A guest post written by Ingrid Peschke, a Christian Science practitioner and a legislative advocate for spiritual healing in Massachusetts. You can also read this post on her weekly syndicated blog, “Health Conscious” at MetroWest Daily News.
That’s the word I came away with this past weekend after I took part in a panel discussion on the topic of “Spirit and Healing in the 21st Century” at the Open Spirit Center in Framingham. The motto for the center: “A place of hope, health, and harmony” to address the deeper spiritual yearnings of the wider community.
I joined four local spiritual leaders on the panel, along with two keynote speakers: a clinical psychologist with a specialization in health psychology, and a cancer survivor.
A repeating theme was that spiritual practice is incredibly important, if not vital, to healing. Nancy Gaulin, the psychologist, opened the 3-hour event, speaking from her twelve years of experience in the greater Boston area. She said she spends more time now asking her patients about their spirituality and exploring their beliefs, their morals and values, and even discussing their family upbringing–all contributing factors to health and well-being.
These are some of the words Dr. Gaulin’s patients have used to describe their spiritual experience: humility, serenity, peace, inner calm, gratitude, forgiveness, grace, optimism, direction/purpose in life, compassion, connection to self and others, hope.
It’s no secret that some of the necessary lifestyle changes that help with achieving well-being are more exercise, eating better and less, avoiding drugs and alcohol, etc. But Dr. Gaulin also shared some helpful practices that stem from “best thinking practices” vs. “best physical practices”: demonstrate empathy, actively listen, be non-judgmental, be aware, remain curious, be patient, teach forgiveness, reflect back, hold hope.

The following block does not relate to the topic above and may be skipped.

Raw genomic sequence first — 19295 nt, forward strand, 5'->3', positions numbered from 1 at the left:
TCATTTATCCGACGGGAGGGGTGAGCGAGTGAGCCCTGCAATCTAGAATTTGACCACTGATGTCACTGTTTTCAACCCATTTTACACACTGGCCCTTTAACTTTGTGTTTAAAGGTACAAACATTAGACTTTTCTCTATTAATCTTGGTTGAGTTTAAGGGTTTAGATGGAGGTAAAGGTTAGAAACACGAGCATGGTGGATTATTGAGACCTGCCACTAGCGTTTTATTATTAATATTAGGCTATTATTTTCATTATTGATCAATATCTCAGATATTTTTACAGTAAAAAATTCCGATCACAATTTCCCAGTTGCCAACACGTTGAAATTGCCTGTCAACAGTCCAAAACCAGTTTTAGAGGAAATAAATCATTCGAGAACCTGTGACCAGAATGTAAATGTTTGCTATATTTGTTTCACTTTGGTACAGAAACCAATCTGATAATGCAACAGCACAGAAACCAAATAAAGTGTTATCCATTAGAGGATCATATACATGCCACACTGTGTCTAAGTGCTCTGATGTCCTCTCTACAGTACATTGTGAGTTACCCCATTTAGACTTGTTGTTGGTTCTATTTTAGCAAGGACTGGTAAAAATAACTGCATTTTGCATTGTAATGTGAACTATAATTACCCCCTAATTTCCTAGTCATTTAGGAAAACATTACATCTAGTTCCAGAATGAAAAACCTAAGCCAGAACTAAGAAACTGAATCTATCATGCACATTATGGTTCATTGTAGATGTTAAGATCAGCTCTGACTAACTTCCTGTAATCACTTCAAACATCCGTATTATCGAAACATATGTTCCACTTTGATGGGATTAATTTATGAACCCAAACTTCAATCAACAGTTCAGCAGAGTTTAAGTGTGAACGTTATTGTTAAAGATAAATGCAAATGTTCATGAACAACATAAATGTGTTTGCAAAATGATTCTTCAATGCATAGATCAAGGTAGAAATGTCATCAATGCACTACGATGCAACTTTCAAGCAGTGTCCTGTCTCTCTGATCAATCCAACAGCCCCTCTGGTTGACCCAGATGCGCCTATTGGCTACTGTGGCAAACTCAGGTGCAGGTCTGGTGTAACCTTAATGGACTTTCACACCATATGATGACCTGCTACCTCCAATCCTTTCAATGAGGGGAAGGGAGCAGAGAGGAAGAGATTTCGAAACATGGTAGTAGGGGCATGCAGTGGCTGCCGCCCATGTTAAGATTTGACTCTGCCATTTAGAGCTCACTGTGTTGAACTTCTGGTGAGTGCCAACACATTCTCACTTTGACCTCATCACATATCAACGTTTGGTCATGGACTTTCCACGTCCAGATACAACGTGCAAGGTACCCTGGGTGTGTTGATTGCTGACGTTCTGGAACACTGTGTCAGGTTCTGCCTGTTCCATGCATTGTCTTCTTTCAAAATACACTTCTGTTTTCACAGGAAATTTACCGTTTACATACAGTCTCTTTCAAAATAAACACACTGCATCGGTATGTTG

These habits, which begin with disciplining each thought that occurs to oneself, end up having a positive effect on physical well-being as well.
It’s hard to fathom a person facing illness being told that they should have no hope of getting better–because hope is the doorway that aids in expecting wholeness around the corner. I think of hope as coming from a deep spiritual well within us all that reminds us of our innate goodness, and eventually deepens into confidence and trust in the possibility of good as a permanent feature in our lives.
Hope prompts a person to see more then what they presently see. Scripture says it is our connection to God: “Lead me by your truth and teach me, for you are the God who saves me. All day long I put my hope in you” (Psalms 25: 5). Hippocrates echoed this sentiment when he said that “The natural healing force within each of us is the greatest force for getting well.”
There are well-documented studies on the scientific and physiological effects of hope, some of which are referenced in Jerome Groopman’s book “The Anatomy of Hope,” where he writes: “Researchers are learning that a change in mind-set has the power to alter neurochemistry.”
Groopman says belief and expectation are the key elements of hope and can even block pain by “releasing the brain’s endorphins and enkephalins, mimicking the effects of morphine. In some cases, hope can also have important effects on fundamental physiological processes like respiration, circulation and motor function.”
During the panel discussion, I shared the book that has been both a spiritual and health guide for me, “Science and Health with Key to the Scriptures,” authored by Mary Baker Eddy. Eddy believed in the importance of not suppressing a patient’s hope in the healing process. She wrote, “Physicians, whom the sick employ in their helplessness, should be models of virtue. They should be wise spiritual guides to health and hope.”
Hope isn’t a pill. It doesn’t cost anything and it comes with no negative side-effects. How often do you hear that in today’s health care system?